“Overall, the survey and the resulting descriptive analysis of the Technical item I have demonstrated the great interest of Member Countries in the topic of global action to alleviate the threat posed by antimicrobial resistance, with 75% of countries participating,” said Dr. Khadija Id Sidi Yahia at a meeting of the World Organization for Animal Health this week.
“Overall, the survey and the resulting descriptive analysis of the Technical item I have demonstrated the great interest of Member Countries in the topic of global action to alleviate the threat posed by antimicrobial resistance, with 75% of countries participating,” said Dr. Khadija Id Sidi Yahia at a meeting of the World Organization for Animal Health this week.

 

The World Organization for Animal Health (OIE) has been actively working on the topic of antimicrobial resistance (AMR) for several years. Last November the group published a coherent global strategy for its activities in this field, in line with the WHO Global Action Plan (GAP).

In order to have an overview of its implementation in Member Countries and to better identify their needs and expectations regarding further OIE support, a survey was made among them. The results were presented this week during the Technical Item I of the 85th OIE General Session, held in Paris.

“It is now acknowledged that the human medical sector, the veterinary sector and the phytosanitary sector have a shared responsibility to alleviate AMR threats,” a news release from the organization said. “The OIE Strategy on AMR and the Prudent Use of Antimicrobials recognizes the importance of a ‘One Health’ approach, encompassing human and animal health, as well as agricultural and environmental needs.”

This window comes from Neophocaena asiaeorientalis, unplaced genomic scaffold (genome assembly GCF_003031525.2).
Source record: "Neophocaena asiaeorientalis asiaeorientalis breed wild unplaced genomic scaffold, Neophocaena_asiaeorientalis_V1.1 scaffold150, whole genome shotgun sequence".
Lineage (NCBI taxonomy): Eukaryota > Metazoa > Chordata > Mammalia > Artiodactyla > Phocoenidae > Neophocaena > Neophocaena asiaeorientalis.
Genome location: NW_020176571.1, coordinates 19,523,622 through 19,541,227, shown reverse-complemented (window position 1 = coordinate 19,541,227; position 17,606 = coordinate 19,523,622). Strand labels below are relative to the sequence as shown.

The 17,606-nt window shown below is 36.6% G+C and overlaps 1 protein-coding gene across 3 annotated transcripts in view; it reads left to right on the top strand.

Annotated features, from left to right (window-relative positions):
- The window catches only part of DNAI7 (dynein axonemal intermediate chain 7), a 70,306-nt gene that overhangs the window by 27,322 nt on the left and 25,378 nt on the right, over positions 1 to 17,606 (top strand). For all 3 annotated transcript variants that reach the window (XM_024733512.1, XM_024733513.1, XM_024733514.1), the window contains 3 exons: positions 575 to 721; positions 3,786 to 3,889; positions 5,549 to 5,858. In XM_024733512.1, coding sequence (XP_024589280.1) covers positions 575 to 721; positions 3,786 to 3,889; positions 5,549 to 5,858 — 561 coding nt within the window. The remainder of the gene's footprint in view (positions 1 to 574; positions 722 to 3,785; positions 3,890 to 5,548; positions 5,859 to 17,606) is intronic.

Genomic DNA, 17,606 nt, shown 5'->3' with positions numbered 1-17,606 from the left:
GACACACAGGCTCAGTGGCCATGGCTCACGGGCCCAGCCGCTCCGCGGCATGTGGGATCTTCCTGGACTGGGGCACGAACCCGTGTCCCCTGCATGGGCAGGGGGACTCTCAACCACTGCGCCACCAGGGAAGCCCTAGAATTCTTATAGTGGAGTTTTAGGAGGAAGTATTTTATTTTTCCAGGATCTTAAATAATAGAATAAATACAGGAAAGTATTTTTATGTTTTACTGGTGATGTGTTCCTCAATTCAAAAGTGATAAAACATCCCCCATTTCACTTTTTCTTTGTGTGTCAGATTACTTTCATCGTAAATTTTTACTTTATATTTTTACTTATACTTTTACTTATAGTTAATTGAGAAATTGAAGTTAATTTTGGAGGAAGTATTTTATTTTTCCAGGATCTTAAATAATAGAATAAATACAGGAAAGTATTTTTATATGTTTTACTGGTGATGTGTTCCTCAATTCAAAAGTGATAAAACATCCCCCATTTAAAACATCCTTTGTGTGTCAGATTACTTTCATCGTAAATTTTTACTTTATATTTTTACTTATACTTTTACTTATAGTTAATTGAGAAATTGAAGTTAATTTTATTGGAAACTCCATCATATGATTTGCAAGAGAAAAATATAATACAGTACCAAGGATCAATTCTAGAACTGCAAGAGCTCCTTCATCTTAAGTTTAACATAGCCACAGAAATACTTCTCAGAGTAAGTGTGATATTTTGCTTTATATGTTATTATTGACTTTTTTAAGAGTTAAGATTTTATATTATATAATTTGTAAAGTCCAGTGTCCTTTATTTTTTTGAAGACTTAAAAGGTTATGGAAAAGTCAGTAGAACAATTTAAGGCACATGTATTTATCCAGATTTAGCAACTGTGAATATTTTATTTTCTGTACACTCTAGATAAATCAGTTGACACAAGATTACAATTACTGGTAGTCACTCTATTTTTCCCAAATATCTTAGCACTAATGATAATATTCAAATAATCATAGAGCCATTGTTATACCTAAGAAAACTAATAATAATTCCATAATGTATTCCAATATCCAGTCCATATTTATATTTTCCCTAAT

The organization stated the objective of the Technical Item I presented during the General Session by Dr. Khadija Id Sidi Yahia, from the National Office for the Safety of Food Products (ONSSA, Morocco), “was to take stock of the progress made by Member Countries in the implementation of the OIE strategy on AMR.” Further, those countries were to assess their needs in applying a ‘One Health’ approach.

A questionnaire was sent to the 180 OIE Members and addressed the four main objectives of the strategy, namely: awareness-raising activities, AMR surveillance and research, veterinary services capacity building and the implementation of international standards.

The organization said the results reveal a change in practices over recent years and ambitious objectives in the medium and long-terms. In addition, they highlight the need to capitalize on the progress achieved with the first data collection on antimicrobial use, through the OIE database set up in 2016.

To capitalize on the progress made to date, the OIE will pursue the implementation of its work program according to the four objectives of its Strategy on AMR.

“In addition, the Organization will continue to promote the ‘One Health’ concept in close collaboration with its Tripartite partners, WHO and FAO,” OIE said. Through its efforts, it will facilitate broad-based coordination and cooperation at regional, sub-regional and national levels.

To endorse the conclusions emerging from the Technical Item, a Resolution will be put forward for adoption by the World Assembly of OIE Delegates on Friday.